12 thoughts on “Random Pic”

  1. Do we have a current logistics discussion going? No? OK, then I’ll use this post then…
    Can someone explain to me how this won’t make the port situation worse?
    “The Ports of Los Angeles and Long Beach have announced a plan to begin charging a daily fee to ocean carriers for import containers that linger in marine terminals.
    The new charges are part of an effort by the ports, developed in coordination with the Biden Administration, to improve cargo movement amid congestion and record volumes since the second half of last year.
    Under the new policy, the ports will charge ocean carriers, starting at $100 per container per day, for containers that fall into one of two categories; containers scheduled to move by truck and those moving by rail.”

    Won’t this make ships stop unloading their cargo? I suppose in theory that would mean that the containers currently on shore could be moved out, but doesn’t it just result in a growing backlog of unloaded ships? How does this possibly help anything?

  2. Brian…from the Journal of Commerce:

    “Port managers who spoke on the condition of anonymity said the fee is designed to force carriers to pressure retailers and other customers to retrieve their laden import containers quickly in order to open up space at the 12 LA-LB marine terminals, so vessels can be brought to berth and worked more efficiently. A port manager said he estimates about 40 percent of the containers that land in LA-LB would be subject to the excessive dwell fee.”


    “A terminal operator who did not want to be identified called the penalty a “super demurrage” fee that he fears will lead to “instant gridlock” at the Los Angeles-Long Beach port complex. There is already a severe chassis shortage in Southern California affecting the ability of truckers to remove imported containers from the terminals, and warehouses in the region are out of space so they cannot receive containers either.”

    Of course, most retailers or other consignees aren’t picking up their shipments directly at the port, they are receiving them either via a trucking line or via intermodal rail/truck. According to a letter a couple months ago from the BNSF CEO, there is already a shortage of intermodal unloading space in her Chicago railyard, so trains are waiting wherever space can be found on the RR to park them.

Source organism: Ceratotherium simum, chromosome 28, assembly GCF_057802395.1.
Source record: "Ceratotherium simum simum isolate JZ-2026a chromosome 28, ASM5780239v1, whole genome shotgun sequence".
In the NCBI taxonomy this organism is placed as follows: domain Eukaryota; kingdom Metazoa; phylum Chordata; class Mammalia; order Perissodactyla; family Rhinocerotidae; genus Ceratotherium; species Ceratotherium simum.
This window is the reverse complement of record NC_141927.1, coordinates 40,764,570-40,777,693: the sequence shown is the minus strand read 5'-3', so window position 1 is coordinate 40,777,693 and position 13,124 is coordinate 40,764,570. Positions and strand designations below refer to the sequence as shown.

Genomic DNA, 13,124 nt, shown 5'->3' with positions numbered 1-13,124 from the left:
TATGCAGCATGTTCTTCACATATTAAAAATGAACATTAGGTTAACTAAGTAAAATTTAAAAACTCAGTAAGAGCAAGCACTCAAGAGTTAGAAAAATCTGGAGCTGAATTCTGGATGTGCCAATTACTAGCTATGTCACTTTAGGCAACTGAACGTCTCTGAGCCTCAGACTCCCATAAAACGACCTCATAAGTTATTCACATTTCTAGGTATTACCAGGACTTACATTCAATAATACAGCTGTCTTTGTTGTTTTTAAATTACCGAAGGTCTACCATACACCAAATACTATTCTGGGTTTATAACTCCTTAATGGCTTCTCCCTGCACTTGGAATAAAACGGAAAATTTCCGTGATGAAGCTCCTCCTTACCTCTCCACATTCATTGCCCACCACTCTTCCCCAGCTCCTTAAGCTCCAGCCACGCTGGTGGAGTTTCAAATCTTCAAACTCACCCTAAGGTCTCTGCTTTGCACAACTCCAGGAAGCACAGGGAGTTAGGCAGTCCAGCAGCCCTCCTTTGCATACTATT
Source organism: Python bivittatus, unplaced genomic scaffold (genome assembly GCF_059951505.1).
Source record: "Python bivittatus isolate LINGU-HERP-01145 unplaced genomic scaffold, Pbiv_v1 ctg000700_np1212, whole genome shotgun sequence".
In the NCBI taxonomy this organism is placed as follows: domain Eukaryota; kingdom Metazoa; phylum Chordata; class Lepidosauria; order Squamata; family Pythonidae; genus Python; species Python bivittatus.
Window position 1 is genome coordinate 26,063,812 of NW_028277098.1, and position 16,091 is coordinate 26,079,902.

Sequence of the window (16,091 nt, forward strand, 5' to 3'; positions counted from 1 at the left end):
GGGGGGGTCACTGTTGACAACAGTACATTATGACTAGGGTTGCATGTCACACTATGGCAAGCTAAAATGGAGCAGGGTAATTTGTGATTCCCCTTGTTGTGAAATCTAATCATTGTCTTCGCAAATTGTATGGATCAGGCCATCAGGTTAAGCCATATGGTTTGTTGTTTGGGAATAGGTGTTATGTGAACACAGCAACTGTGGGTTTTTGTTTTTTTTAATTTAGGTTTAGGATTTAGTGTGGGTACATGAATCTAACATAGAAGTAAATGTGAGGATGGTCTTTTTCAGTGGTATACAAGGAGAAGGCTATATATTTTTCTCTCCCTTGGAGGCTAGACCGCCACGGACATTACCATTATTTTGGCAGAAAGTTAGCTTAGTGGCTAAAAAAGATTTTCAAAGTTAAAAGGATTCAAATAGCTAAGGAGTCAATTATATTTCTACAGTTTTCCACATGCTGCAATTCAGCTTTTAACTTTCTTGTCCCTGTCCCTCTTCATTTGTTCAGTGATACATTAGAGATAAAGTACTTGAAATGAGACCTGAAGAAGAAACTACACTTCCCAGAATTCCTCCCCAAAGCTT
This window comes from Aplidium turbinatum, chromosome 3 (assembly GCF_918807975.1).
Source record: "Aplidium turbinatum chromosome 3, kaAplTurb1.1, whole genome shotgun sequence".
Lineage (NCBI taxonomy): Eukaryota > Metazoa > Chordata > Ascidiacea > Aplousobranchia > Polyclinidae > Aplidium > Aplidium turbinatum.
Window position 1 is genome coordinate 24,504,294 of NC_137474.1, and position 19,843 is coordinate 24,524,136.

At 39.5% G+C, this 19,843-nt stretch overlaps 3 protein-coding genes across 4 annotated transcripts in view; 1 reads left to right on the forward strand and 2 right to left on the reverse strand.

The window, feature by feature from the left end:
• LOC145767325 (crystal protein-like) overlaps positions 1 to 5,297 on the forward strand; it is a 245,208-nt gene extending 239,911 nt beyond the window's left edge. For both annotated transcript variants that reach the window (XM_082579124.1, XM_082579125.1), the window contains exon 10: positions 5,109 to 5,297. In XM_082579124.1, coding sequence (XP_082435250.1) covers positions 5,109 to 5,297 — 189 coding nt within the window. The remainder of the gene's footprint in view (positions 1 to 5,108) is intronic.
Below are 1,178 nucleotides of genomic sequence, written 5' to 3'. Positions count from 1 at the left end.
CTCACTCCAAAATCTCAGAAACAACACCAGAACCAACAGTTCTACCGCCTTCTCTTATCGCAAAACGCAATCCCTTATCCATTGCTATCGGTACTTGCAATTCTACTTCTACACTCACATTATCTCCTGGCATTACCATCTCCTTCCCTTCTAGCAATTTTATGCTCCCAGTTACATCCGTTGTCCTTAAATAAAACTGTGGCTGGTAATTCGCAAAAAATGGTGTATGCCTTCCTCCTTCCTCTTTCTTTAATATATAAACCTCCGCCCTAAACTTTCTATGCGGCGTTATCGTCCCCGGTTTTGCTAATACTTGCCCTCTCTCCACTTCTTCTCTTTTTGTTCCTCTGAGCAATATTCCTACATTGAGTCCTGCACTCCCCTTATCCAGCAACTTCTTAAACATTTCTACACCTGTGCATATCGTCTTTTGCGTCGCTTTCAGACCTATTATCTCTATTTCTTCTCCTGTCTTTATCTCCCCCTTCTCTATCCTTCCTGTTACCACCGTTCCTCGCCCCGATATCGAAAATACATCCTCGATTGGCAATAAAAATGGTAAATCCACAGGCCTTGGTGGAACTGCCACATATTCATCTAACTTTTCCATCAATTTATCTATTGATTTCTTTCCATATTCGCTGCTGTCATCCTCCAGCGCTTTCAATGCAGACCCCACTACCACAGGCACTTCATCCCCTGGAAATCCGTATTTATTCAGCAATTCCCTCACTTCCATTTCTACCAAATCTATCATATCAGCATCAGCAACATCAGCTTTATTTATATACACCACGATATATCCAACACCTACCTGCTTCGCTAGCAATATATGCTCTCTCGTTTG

The core problem seems to be a shortage of trucks and chassis.

  3. “The core problem seems to be a shortage of trucks and chassis.”
    And drivers, I believe. So how does this policy possibly help? Punish the maritime shipping company, to make them push on truck/rail companies, who are already hopelessly overwhelmed? Looks like something so dumb that only the mayor of some tiny college town could come up with…

  4. Reportedly, this lame-brained plan was devised in consultation with the “Biden-Harris Supply Chain Disruptions Task Force”.

    Presumably, this is the Task Force challenged with making sure there are disruptions?

    The logical response by marine carriers would be to refuse to load the containers onto their ships in China until they have been guaranteed rapid unloading & onwards transfer of the containers in California — rather like aircraft sometimes will be held at the departure airport by Air Traffic Control until there is a predicted open landing slot at the arrival airport. Maybe the effect will be to reduce the unsustainable Trade Deficit?

  5. OCD trigger warning needed. Pictures on back wall are off-kilter.

    Actually, I have CDO — like OCD, but the letters are finally in the right order. :)

  6. Nathan, that was cute. :)

    It seems the dog is interested in neither the artwork nor the chairs. Headed somewhere with a purpose. That floor looks like it’s probably smooth as ice, so maybe the dog has learned from a previous experience not to try to run across it.

  7. Why is my dog in your picture (assuming its a Rhodesian Ridgeback)? And why only one, a house that size needs more dogs!

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